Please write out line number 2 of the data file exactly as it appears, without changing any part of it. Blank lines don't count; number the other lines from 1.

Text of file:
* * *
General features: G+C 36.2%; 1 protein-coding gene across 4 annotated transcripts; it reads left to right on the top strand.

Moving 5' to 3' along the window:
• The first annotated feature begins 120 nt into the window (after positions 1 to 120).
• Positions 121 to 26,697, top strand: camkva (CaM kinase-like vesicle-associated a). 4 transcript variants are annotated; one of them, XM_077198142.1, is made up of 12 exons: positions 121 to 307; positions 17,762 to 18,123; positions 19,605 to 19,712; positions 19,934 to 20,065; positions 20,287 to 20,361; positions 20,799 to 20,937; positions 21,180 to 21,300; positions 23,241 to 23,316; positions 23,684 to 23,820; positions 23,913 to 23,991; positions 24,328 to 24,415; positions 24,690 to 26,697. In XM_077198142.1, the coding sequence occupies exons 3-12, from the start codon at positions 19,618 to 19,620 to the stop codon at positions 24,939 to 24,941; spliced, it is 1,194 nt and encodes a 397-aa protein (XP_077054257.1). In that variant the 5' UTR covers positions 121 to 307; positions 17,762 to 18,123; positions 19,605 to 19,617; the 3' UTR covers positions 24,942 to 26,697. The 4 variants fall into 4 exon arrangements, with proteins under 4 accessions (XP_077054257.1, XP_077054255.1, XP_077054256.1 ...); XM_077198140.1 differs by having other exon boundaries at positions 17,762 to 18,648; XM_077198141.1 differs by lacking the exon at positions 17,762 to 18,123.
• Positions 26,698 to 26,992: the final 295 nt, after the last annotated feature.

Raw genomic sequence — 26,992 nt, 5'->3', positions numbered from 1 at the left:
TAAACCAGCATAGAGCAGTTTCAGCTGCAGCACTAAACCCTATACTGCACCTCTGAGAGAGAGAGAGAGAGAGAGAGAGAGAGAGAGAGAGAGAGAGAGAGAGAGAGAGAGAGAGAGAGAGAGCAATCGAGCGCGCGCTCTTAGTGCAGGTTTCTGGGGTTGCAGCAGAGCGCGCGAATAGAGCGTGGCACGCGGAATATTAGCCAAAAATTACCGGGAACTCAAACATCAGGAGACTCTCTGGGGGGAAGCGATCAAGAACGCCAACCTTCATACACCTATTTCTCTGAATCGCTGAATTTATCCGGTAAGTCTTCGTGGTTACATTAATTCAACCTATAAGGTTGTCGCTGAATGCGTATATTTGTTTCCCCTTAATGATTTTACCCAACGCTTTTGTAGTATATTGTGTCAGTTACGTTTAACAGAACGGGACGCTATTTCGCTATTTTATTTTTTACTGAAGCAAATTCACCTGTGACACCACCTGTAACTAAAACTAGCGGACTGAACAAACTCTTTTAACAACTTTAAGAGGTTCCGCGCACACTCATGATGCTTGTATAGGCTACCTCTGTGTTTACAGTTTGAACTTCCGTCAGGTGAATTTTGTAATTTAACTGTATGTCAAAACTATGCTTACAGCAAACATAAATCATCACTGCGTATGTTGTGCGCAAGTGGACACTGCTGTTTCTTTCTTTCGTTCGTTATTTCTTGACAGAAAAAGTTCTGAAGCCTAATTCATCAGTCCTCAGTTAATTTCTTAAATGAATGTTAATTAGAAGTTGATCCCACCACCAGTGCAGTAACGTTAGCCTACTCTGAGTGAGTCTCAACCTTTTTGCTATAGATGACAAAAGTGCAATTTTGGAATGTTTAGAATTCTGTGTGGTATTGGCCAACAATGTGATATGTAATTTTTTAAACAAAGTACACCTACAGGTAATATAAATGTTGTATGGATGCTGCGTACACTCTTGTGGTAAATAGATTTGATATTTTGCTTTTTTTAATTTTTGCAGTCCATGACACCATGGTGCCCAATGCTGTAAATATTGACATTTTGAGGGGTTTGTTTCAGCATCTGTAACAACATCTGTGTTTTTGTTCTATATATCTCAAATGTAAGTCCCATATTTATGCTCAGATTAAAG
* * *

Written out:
Moving 5' to 3' along the window: